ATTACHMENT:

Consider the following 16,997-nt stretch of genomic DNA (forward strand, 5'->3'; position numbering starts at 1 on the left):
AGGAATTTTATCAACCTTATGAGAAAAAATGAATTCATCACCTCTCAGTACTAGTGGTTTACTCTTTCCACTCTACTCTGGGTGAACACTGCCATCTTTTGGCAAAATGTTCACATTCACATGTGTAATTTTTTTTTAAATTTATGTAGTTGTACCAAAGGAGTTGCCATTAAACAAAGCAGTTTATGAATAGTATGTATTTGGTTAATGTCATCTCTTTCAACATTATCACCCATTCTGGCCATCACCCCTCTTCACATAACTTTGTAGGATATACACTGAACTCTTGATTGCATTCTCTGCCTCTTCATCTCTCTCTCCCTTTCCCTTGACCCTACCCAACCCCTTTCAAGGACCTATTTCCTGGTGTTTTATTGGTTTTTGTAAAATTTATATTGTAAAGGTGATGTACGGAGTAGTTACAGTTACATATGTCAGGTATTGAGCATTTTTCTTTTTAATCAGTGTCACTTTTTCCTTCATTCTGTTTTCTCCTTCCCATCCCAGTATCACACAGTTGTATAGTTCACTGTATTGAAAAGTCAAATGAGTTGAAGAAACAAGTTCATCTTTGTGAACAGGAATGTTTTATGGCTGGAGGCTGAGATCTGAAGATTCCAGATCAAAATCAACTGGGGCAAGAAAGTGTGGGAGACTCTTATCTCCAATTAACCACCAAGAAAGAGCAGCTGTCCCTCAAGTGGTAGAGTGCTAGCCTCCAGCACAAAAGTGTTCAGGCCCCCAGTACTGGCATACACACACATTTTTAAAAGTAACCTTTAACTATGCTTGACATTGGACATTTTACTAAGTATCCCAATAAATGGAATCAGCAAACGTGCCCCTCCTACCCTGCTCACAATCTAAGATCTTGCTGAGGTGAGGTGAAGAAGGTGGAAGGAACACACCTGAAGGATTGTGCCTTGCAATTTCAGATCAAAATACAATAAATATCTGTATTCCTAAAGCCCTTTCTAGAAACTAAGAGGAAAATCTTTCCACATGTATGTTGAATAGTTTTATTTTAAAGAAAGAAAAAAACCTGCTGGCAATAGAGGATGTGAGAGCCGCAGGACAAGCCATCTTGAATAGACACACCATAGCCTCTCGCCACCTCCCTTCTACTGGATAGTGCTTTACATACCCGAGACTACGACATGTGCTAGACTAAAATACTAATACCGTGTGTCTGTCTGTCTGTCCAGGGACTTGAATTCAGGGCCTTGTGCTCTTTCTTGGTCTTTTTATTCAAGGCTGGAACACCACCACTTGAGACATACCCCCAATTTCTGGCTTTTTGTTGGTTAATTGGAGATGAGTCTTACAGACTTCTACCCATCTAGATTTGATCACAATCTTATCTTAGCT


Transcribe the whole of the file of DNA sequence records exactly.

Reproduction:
Consider the following 16,997-nt stretch of genomic DNA (forward strand, 5'->3'; position numbering starts at 1 on the left):
AGGAATTTTATCAACCTTATGAGAAAAAATGAATTCATCACCTCTCAGTACTAGTGGTTTACTCTTTCCACTCTACTCTGGGTGAACACTGCCATCTTTTGGCAAAATGTTCACATTCACATGTGTAATTTTTTTTTAAATTTATGTAGTTGTACCAAAGGAGTTGCCATTAAACAAAGCAGTTTATGAATAGTATGTATTTGGTTAATGTCATCTCTTTCAACATTATCACCCATTCTGGCCATCACCCCTCTTCACATAACTTTGTAGGATATACACTGAACTCTTGATTGCATTCTCTGCCTCTTCATCTCTCTCTCCCTTTCCCTTGACCCTACCCAACCCCTTTCAAGGACCTATTTCCTGGTGTTTTATTGGTTTTTGTAAAATTTATATTGTAAAGGTGATGTACGGAGTAGTTACAGTTACATATGTCAGGTATTGAGCATTTTTCTTTTTAATCAGTGTCACTTTTTCCTTCATTCTGTTTTCTCCTTCCCATCCCAGTATCACACAGTTGTATAGTTCACTGTATTGAAAAGTCAAATGAGTTGAAGAAACAAGTTCATCTTTGTGAACAGGAATGTTTTATGGCTGGAGGCTGAGATCTGAAGATTCCAGATCAAAATCAACTGGGGCAAGAAAGTGTGGGAGACTCTTATCTCCAATTAACCACCAAGAAAGAGCAGCTGTCCCTCAAGTGGTAGAGTGCTAGCCTCCAGCACAAAAGTGTTCAGGCCCCCAGTACTGGCATACACACACATTTTTAAAAGTAACCTTTAACTATGCTTGACATTGGACATTTTACTAAGTATCCCAATAAATGGAATCAGCAAACGTGCCCCTCCTACCCTGCTCACAATCTAAGATCTTGCTGAGGTGAGGTGAAGAAGGTGGAAGGAACACACCTGAAGGATTGTGCCTTGCAATTTCAGATCAAAATACAATAAATATCTGTATTCCTAAAGCCCTTTCTAGAAACTAAGAGGAAAATCTTTCCACATGTATGTTGAATAGTTTTATTTTAAAGAAAGAAAAAAACCTGCTGGCAATAGAGGATGTGAGAGCCGCAGGACAAGCCATCTTGAATAGACACACCATAGCCTCTCGCCACCTCCCTTCTACTGGATAGTGCTTTACATACCCGAGACTACGACATGTGCTAGACTAAAATACTAATACCGTGTGTCTGTCTGTCTGTCCAGGGACTTGAATTCAGGGCCTTGTGCTCTTTCTTGGTCTTTTTATTCAAGGCTGGAACACCACCACTTGAGACATACCCCCAATTTCTGGCTTTTTGTTGGTTAATTGGAGATGAGTCTTACAGACTTCTACCCATCTAGATTTGATCACAATCTTATCTTAGCT